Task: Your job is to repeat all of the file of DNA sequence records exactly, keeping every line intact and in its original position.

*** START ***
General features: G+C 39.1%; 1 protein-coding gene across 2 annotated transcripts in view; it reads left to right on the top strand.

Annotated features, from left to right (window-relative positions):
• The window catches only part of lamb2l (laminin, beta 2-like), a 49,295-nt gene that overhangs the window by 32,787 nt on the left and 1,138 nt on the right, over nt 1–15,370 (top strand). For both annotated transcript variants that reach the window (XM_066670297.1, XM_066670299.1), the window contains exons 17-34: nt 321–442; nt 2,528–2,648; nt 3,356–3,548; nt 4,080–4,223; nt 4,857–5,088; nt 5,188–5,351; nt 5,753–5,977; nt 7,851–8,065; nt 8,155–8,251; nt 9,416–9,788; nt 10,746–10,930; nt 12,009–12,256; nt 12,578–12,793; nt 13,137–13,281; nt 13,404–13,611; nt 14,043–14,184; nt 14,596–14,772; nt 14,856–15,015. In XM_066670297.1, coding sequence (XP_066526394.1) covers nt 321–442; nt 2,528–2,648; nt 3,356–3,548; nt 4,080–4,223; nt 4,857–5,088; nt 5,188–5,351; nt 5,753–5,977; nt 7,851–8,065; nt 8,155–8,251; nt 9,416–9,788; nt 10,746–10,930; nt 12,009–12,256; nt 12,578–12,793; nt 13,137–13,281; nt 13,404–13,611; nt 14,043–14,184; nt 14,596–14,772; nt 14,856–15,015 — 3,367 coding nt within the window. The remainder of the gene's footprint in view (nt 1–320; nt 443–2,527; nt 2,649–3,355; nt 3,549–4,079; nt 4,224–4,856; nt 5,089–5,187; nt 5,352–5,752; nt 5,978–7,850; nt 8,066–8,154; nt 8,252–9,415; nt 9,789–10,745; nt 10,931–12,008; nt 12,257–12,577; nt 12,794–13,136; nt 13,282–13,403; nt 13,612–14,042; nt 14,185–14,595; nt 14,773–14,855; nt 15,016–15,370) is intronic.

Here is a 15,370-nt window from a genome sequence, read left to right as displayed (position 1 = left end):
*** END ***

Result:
General features: G+C 39.1%; 1 protein-coding gene across 2 annotated transcripts in view; it reads left to right on the top strand.

Annotated features, from left to right (window-relative positions):
• The window catches only part of lamb2l (laminin, beta 2-like), a 49,295-nt gene that overhangs the window by 32,787 nt on the left and 1,138 nt on the right, over nt 1–15,370 (top strand). For both annotated transcript variants that reach the window (XM_066670297.1, XM_066670299.1), the window contains exons 17-34: nt 321–442; nt 2,528–2,648; nt 3,356–3,548; nt 4,080–4,223; nt 4,857–5,088; nt 5,188–5,351; nt 5,753–5,977; nt 7,851–8,065; nt 8,155–8,251; nt 9,416–9,788; nt 10,746–10,930; nt 12,009–12,256; nt 12,578–12,793; nt 13,137–13,281; nt 13,404–13,611; nt 14,043–14,184; nt 14,596–14,772; nt 14,856–15,015. In XM_066670297.1, coding sequence (XP_066526394.1) covers nt 321–442; nt 2,528–2,648; nt 3,356–3,548; nt 4,080–4,223; nt 4,857–5,088; nt 5,188–5,351; nt 5,753–5,977; nt 7,851–8,065; nt 8,155–8,251; nt 9,416–9,788; nt 10,746–10,930; nt 12,009–12,256; nt 12,578–12,793; nt 13,137–13,281; nt 13,404–13,611; nt 14,043–14,184; nt 14,596–14,772; nt 14,856–15,015 — 3,367 coding nt within the window. The remainder of the gene's footprint in view (nt 1–320; nt 443–2,527; nt 2,649–3,355; nt 3,549–4,079; nt 4,224–4,856; nt 5,089–5,187; nt 5,352–5,752; nt 5,978–7,850; nt 8,066–8,154; nt 8,252–9,415; nt 9,789–10,745; nt 10,931–12,008; nt 12,257–12,577; nt 12,794–13,136; nt 13,282–13,403; nt 13,612–14,042; nt 14,185–14,595; nt 14,773–14,855; nt 15,016–15,370) is intronic.

Here is a 15,370-nt window from a genome sequence, read left to right as displayed (position 1 = left end):